Acumox has the extremely high technical requirements for acupuncturists. As a shallow needling may not be enough to touch the acupoints and a deep insertion may even hurt the blood vessels, thus rigorous training seems a prerequisite for qualified acupuncturists. Nowadays, a bronze-cast model of human body engraved with acupoints and meridians can be found at the front of many TCM clinics. It is a Bronze Figure of Meridians and Points produced by Wang Weiyi, an imperial physician in Northern Song Dynasty, used for testing acupuncturists at that time. In the test, the bronze figure, with 657 acupoints, was filled with water inside and applied with a wax coating outside, and the exam takers were asked to needle certain acupoints. If they needled the right acupoint, water would flow out from the point; if not, no water would flow out. Acumox became a popular science in Song and Yuan Dynasties and reached its summit in Ming Dynasty, with nearly 30 monographs on acumox getting published in the Northern Song Dynasty.

Inscrutable as the meridian theories may be, Ms. Zhang, at the age of 20, is pretty sure that it is acumox that helps her lose 7.5 kg within half a year. The safe and effective treatment which obviates diet troubles and negative effects of slimming drugs has found favor with fashion queens. And today acumox is extensively applied for chronic diseases like hypertension and rheumatism, for acute diseases like sports injuries, and even for anesthesia and abstinence from smoking. More interestingly, it was reported that some Japanese researchers had managed to make the newly caught tunas more delicious by needling the body of the tunas.

acumox

Over the past more than 30 years after the publication of James’ report in 1971, acumox has undergone the curiosity, controversies and criticism of the western world, and finally made its way to a universally proven therapy. The long-tested therapy has been included in the Federal Employees Health Benefits Program by the US Congress, coupled with the institutional framework for professional acupuncturists.

At the TCM Clinic in London South Bank University along the Thames, several blondhaired and blue-eyed Britons are offering acumox treatment in a proficient manner. These foreign practitioners are students from Confucius Institute for Traditional Chinese Medicine, London. Graduates of the institute will be awarded a licentiate by the British Acupuncture Council and qualified to set up their own acupuncture clinics in London. “One of my friends who had regarded acumox as some kind of hocus-pocus in the 1990s started needling therapy two years ago,” said Ian Appleyard, Course Director of Acupuncture of the Institute. An estimated 4 million patients will go through TCM treatment in the UK in the coming five years, increased by over 25%.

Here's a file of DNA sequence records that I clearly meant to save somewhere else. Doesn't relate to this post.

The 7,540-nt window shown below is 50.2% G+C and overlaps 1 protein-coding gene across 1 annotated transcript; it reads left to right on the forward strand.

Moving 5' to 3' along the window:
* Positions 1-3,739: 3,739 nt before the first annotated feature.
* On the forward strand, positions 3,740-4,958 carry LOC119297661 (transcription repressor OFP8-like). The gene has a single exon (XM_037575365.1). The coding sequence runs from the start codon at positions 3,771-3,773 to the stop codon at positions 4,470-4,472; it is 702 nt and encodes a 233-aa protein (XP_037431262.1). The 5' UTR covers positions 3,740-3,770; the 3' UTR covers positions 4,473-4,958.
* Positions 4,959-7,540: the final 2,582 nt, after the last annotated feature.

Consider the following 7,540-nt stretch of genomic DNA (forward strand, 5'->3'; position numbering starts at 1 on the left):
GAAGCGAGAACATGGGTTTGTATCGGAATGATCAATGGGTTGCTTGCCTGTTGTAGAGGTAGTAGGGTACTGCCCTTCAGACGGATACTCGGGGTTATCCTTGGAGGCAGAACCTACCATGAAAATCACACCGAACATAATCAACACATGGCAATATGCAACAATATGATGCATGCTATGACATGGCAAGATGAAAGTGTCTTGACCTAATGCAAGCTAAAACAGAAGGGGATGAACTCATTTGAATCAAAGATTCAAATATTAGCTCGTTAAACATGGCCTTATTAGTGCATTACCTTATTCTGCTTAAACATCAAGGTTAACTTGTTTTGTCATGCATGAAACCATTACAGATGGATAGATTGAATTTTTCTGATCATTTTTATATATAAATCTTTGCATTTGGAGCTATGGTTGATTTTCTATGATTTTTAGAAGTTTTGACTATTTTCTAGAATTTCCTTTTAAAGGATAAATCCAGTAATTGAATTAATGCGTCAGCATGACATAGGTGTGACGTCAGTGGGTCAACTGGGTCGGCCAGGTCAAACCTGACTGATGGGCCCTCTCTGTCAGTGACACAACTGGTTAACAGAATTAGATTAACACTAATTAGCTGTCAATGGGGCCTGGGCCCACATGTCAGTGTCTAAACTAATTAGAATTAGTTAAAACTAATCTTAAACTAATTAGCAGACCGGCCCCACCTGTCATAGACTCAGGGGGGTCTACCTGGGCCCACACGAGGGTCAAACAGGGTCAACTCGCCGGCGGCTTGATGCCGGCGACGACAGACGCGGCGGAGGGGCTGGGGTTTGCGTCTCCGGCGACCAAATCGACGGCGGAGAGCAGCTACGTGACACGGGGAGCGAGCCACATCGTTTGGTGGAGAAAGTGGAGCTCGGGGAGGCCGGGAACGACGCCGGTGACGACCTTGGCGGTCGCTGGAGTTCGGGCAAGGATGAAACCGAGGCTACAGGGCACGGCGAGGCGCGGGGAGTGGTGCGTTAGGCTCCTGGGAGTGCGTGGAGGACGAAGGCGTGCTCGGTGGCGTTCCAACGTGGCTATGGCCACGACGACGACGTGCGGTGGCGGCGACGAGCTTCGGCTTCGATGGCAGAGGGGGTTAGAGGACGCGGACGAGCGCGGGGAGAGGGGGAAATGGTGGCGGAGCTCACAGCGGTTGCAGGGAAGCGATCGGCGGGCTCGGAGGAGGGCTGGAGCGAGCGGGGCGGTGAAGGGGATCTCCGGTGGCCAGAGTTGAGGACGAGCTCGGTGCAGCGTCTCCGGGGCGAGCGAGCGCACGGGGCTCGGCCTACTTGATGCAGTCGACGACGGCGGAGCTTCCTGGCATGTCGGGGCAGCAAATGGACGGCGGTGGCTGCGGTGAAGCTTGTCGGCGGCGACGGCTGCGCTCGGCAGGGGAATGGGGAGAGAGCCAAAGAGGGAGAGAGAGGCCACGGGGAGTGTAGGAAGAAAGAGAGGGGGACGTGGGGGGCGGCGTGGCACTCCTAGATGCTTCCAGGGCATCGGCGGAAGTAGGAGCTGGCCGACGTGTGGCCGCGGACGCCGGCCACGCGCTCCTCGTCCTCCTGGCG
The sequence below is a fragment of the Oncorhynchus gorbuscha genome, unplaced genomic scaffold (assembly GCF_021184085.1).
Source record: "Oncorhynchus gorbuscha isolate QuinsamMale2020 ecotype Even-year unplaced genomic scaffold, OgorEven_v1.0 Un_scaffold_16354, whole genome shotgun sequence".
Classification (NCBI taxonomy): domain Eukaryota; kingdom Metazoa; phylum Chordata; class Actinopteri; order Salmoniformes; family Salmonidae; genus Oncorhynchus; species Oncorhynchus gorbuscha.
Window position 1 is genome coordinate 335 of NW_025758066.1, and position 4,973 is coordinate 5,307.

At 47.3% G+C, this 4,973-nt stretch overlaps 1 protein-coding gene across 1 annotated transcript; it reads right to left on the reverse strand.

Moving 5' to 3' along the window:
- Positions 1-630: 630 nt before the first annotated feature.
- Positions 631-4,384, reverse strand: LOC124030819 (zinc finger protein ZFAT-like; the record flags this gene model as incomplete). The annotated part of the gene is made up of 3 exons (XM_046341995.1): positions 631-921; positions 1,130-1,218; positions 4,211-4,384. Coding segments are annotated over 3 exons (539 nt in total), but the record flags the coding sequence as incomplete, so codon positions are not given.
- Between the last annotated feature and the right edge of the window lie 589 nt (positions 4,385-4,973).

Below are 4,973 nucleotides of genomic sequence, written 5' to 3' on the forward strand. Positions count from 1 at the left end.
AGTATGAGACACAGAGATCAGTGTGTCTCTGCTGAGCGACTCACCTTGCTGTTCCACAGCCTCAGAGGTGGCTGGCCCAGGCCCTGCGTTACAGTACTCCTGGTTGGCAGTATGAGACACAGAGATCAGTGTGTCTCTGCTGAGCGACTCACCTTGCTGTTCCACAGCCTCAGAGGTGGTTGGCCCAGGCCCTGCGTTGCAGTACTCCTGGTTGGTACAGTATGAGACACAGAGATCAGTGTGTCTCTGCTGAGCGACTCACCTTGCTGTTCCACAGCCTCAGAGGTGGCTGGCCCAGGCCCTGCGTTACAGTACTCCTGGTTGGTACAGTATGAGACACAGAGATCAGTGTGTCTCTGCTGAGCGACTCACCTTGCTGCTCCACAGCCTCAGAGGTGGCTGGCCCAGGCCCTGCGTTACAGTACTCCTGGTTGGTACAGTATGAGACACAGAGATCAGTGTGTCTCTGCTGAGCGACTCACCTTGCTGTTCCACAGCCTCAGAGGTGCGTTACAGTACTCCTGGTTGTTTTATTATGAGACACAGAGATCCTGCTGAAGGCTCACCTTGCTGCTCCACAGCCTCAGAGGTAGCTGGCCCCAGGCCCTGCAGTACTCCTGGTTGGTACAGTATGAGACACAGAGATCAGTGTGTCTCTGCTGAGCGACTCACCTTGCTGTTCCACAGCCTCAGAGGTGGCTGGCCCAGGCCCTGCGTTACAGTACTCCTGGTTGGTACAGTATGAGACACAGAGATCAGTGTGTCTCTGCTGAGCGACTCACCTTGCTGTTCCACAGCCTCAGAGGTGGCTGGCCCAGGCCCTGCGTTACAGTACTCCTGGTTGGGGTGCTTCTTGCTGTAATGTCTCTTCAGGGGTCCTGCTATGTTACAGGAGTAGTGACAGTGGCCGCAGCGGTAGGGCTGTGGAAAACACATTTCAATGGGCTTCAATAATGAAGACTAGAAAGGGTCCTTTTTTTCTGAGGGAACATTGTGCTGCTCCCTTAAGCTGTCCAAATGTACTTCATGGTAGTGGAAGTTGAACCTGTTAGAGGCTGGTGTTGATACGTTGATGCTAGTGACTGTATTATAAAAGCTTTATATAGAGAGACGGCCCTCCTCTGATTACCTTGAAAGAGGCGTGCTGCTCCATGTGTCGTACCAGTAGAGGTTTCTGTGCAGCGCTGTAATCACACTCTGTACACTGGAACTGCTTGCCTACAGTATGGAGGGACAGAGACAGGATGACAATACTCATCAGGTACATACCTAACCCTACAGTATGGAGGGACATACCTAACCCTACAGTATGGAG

The worldwide recognition of acumox, especially by western countries, is attributable to its effectiveness and absence of toxicity or negative effects. In comparison with the complicated pharmacological properties of herbal medicines, the theories of acumox are easier to understand, which makes it the most widely accepted area of TCM around the globe.

In November 2010, the UNESCO Intergovernmental Committee for the Safeguarding of Intangible Cultural Heritage officially approved the inclusion of TCM acumox on its Representative List of the Intangible Cultural Heritage of Humanity. So far, over 30 colleges and more than 100 institutes in China have been engaged in education and researches of acumox theories, and the technique has been applied to clinical treatment by medical institutions in more than 160 countries and regions, involving over 100,000 registered acupuncturists.

Nowadays, a bronze-cast model of human body engraved with acupoints and meridians can be found at the front of many TCM clinics. It is a Bronze Figure of Meridians and Points produced by Wang Weiyi, an imperial physician in Northern Song Dynasty, used for testing acupuncturists at that time.

Acumox has been revered as the “cream of Chinese culture” along with Chinese cuisine, kung fu and herbal medicine. “Acumox is not just a therapy, but also a remarkable representative of TCM dating back over 2,000 years. Its successful application for World Heritage status indicates that TCM, based on the harmony between man and nature as well as dialectical theories, has acquired worldwide acknowledgement. TCM is the crystallization of Chinese wisdom through the integration of dialectics and medical practice,” said Prof. Shen Zhixiang, Secretary General of the World Federation of Acupuncture- Moxibustion Societies. He claims that the greatest contributions of TCM to the world lie in the further exploration of traditional theories, the in-depth researches on therapeutic effects, and the perfect presentation of acumox theoretical system to all humanity.

acumox

Acupuncture points

The human body is an organic whole. Within it, there is a network of imaginary reactive lines connecting the internal organs, the limbs, and facial features. These lines are called “meridians” (jingluo). Upon the reactive lines, there are many reactive points called “acupuncture points”. Stimulating the acupuncture points will produce radioactive sensations of soreness and paralysis, thereby allowing the body to produce regulatory functions that are self-reinforcing. There are more than 360 acupuncture points on the main meridians of the body. Each point has its own focus.


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pdfPublished in Confucius Institute Magazine.
Number 25 Volume II. March 2013.
View/Download the print issue in PDF